Pinewood’s operation in London was cramped with limited possibilities for expansion. Comparatively speaking, our site seemed infinitely huge to them. The cost of development was much lower in Fayette County as well.

Some powerful state officials came to Fayette to hear the details of the proposal. One warned me, “You know they’re all unionized.” I reassured him that Fayette County already had more union residents per capita than perhaps any other county in the state with the airline employees and federal employees living here. I assured him that would not be an issue.

Let’s make a deal

The circle of people let in on the project had to start growing bigger, including designers, engineers, surveyors, and various other services required. Amazingly, the project name and details never escaped the growing circle.

There was an extended period with many attorneys hashing out a mountain of details before the transatlantic agreement was finally reached.

Mayor Clifton was pulled in on the project earlier. Later, the Fayetteville city council members and the county commissioners were introduced to the project. There were no objections from any of the elected officials.

With the ink dry and the deal sealed, I visited the local newspapers and told them an announcement on the largest economic development project in Fayette County history was coming and to get ready.

It was truly amazing how everything fell in place, like Divine intervention, with my idea to reimagine the center of the county gaining full acceptance, getting the right client in Pinewood, Matt Forshee getting the client to the reimagined site, and having the required local financing partner living in Fayette County.

And as fun as that was, it suddenly looked like we were going to lose it all.

You need it when?

There was a little celebration of people involved in the project from the beginning held at the former River’s Elementary School building. I just happened to ask Dunleavy when the project needed to be out of the ground. He said they were under contract to host Marvel’s “Ant Man” production in the middle of January with a gross production budget of $326.6 million. My heart sank into my stomach. It was theoretically impossible to complete that project in less than a year.

I knew all the government actions that were required to create the project, and state law mandated the timetables for some of those actions. There were no shortcuts available. With all the actions necessary, a project like this one would take one and a half years minimum.

Your timeline, my timeline

More determined than ever to meet the challenge and not blow this monumental opportunity, I immediately set up a meeting with Clifton and Morton at Fayetteville City Hall.

I had created two parallel timelines, one for Fayetteville and one for the county. The timelines were multifaceted and rigid, they had to be. We were going to do something no other local governments had ever pulled off under a window so tight that one delay could ruin everything. The trust that Clifton and I had to have in one another was an extreme reach that would either strengthen our friendship or have us hating each other under the pressure.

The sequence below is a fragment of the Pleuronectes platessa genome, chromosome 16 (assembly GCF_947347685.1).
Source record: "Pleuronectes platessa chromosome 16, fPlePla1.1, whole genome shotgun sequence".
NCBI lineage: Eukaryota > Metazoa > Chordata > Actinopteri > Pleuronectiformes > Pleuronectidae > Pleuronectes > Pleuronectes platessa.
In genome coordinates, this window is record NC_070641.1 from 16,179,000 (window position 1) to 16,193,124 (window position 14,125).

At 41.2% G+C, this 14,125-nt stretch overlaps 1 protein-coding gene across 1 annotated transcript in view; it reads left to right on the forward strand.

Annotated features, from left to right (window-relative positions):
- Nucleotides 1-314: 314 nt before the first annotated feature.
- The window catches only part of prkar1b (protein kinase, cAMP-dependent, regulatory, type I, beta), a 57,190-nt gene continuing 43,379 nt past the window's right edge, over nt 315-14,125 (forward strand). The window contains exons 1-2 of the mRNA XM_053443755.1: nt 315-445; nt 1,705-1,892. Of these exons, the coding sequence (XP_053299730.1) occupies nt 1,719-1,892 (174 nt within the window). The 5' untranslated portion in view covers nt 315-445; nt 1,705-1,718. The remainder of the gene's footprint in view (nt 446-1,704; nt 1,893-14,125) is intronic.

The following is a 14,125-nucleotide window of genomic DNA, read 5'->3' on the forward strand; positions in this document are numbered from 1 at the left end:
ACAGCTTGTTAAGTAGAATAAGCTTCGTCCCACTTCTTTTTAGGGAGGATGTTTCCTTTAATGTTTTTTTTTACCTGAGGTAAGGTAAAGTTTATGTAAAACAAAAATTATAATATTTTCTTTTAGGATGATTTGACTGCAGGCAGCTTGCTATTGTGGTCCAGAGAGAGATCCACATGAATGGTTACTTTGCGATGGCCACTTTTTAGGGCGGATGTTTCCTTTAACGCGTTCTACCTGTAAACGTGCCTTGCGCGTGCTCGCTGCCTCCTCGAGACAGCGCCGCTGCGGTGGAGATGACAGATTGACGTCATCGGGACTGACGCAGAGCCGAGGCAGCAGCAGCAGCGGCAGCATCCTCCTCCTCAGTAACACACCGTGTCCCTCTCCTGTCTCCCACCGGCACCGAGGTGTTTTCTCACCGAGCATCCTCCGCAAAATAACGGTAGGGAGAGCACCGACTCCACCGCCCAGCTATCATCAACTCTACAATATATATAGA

Just imagine, this was brand new politician Mayor Greg Clifton’s first project right out of the chute, a plum development of national acclaim. He was fortunate to have an experienced pro like Morton working with him.

The site was planned to be annexed by Fayetteville but the process for annexation was too long and the delay would mean we could not meet the January deadline. My solution was for Fayetteville to first prioritize running the sewer system and all the infrastructure required up to the site and my county government was going to permit and supervise the construction. In essence, the county took on the responsibility for building the project knowing it would soon be handed over to Fayetteville.

The county had no ordinances or regulations for building 70-foot-high sound stages. I worked with my planning staff to crank out the classifications as fast as the state law would allow. In the meantime, Pinewood had begun all the construction prep work. Cathy brought in Group VI on the construction end.

It is important to note that these timelines were not going to work with government employees who showed up to work at 8:00 a.m. and left work at 5:00 p.m. Both the city and the county had critical staff who were willing to go above and well beyond.

Once the ordinance was approved and the county zoned the land and permitted the construction, I spoke to some of the construction team leadership. We had another huge hurdle. It can take days to get building inspections set up through the various stages of construction. We did not have days. Likewise, the contractor can also cause delays if materials do not show up at the site on time or there are errors in the construction process that must be redone. We did not have time for that either.